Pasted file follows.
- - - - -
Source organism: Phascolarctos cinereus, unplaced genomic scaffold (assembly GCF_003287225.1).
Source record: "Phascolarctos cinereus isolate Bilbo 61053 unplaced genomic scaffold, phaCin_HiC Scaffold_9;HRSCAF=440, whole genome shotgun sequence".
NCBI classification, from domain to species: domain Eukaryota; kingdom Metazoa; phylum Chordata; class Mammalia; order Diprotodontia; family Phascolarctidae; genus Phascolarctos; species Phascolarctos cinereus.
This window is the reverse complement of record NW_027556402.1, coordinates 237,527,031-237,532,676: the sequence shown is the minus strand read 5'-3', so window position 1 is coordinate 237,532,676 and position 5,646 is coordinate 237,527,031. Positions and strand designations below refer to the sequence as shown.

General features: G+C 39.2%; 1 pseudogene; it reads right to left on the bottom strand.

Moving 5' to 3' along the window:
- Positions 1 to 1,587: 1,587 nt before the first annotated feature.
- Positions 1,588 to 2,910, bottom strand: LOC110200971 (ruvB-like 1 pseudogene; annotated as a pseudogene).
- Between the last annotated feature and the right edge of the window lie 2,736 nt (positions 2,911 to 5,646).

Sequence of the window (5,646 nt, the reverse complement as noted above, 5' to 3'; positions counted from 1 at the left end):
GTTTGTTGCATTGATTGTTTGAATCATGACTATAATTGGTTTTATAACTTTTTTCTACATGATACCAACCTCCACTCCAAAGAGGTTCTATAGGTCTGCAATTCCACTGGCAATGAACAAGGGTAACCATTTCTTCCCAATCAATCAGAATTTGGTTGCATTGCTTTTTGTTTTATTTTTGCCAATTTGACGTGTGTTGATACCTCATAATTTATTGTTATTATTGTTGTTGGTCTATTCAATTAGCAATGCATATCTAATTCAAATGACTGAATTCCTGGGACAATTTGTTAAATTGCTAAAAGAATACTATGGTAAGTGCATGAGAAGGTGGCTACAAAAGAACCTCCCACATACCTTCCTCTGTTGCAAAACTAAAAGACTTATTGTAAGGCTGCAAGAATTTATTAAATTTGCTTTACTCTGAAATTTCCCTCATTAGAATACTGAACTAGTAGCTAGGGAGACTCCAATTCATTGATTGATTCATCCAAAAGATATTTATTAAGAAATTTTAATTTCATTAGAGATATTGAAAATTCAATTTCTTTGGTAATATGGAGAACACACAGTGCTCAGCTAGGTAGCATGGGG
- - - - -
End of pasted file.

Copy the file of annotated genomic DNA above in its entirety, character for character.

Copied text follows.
Source organism: Phascolarctos cinereus, unplaced genomic scaffold (assembly GCF_003287225.1).
Source record: "Phascolarctos cinereus isolate Bilbo 61053 unplaced genomic scaffold, phaCin_HiC Scaffold_9;HRSCAF=440, whole genome shotgun sequence".
NCBI classification, from domain to species: domain Eukaryota; kingdom Metazoa; phylum Chordata; class Mammalia; order Diprotodontia; family Phascolarctidae; genus Phascolarctos; species Phascolarctos cinereus.
This window is the reverse complement of record NW_027556402.1, coordinates 237,527,031-237,532,676: the sequence shown is the minus strand read 5'-3', so window position 1 is coordinate 237,532,676 and position 5,646 is coordinate 237,527,031. Positions and strand designations below refer to the sequence as shown.

General features: G+C 39.2%; 1 pseudogene; it reads right to left on the bottom strand.

Moving 5' to 3' along the window:
- Positions 1 to 1,587: 1,587 nt before the first annotated feature.
- Positions 1,588 to 2,910, bottom strand: LOC110200971 (ruvB-like 1 pseudogene; annotated as a pseudogene).
- Between the last annotated feature and the right edge of the window lie 2,736 nt (positions 2,911 to 5,646).

Sequence of the window (5,646 nt, the reverse complement as noted above, 5' to 3'; positions counted from 1 at the left end):
GTTTGTTGCATTGATTGTTTGAATCATGACTATAATTGGTTTTATAACTTTTTTCTACATGATACCAACCTCCACTCCAAAGAGGTTCTATAGGTCTGCAATTCCACTGGCAATGAACAAGGGTAACCATTTCTTCCCAATCAATCAGAATTTGGTTGCATTGCTTTTTGTTTTATTTTTGCCAATTTGACGTGTGTTGATACCTCATAATTTATTGTTATTATTGTTGTTGGTCTATTCAATTAGCAATGCATATCTAATTCAAATGACTGAATTCCTGGGACAATTTGTTAAATTGCTAAAAGAATACTATGGTAAGTGCATGAGAAGGTGGCTACAAAAGAACCTCCCACATACCTTCCTCTGTTGCAAAACTAAAAGACTTATTGTAAGGCTGCAAGAATTTATTAAATTTGCTTTACTCTGAAATTTCCCTCATTAGAATACTGAACTAGTAGCTAGGGAGACTCCAATTCATTGATTGATTCATCCAAAAGATATTTATTAAGAAATTTTAATTTCATTAGAGATATTGAAAATTCAATTTCTTTGGTAATATGGAGAACACACAGTGCTCAGCTAGGTAGCATGGGG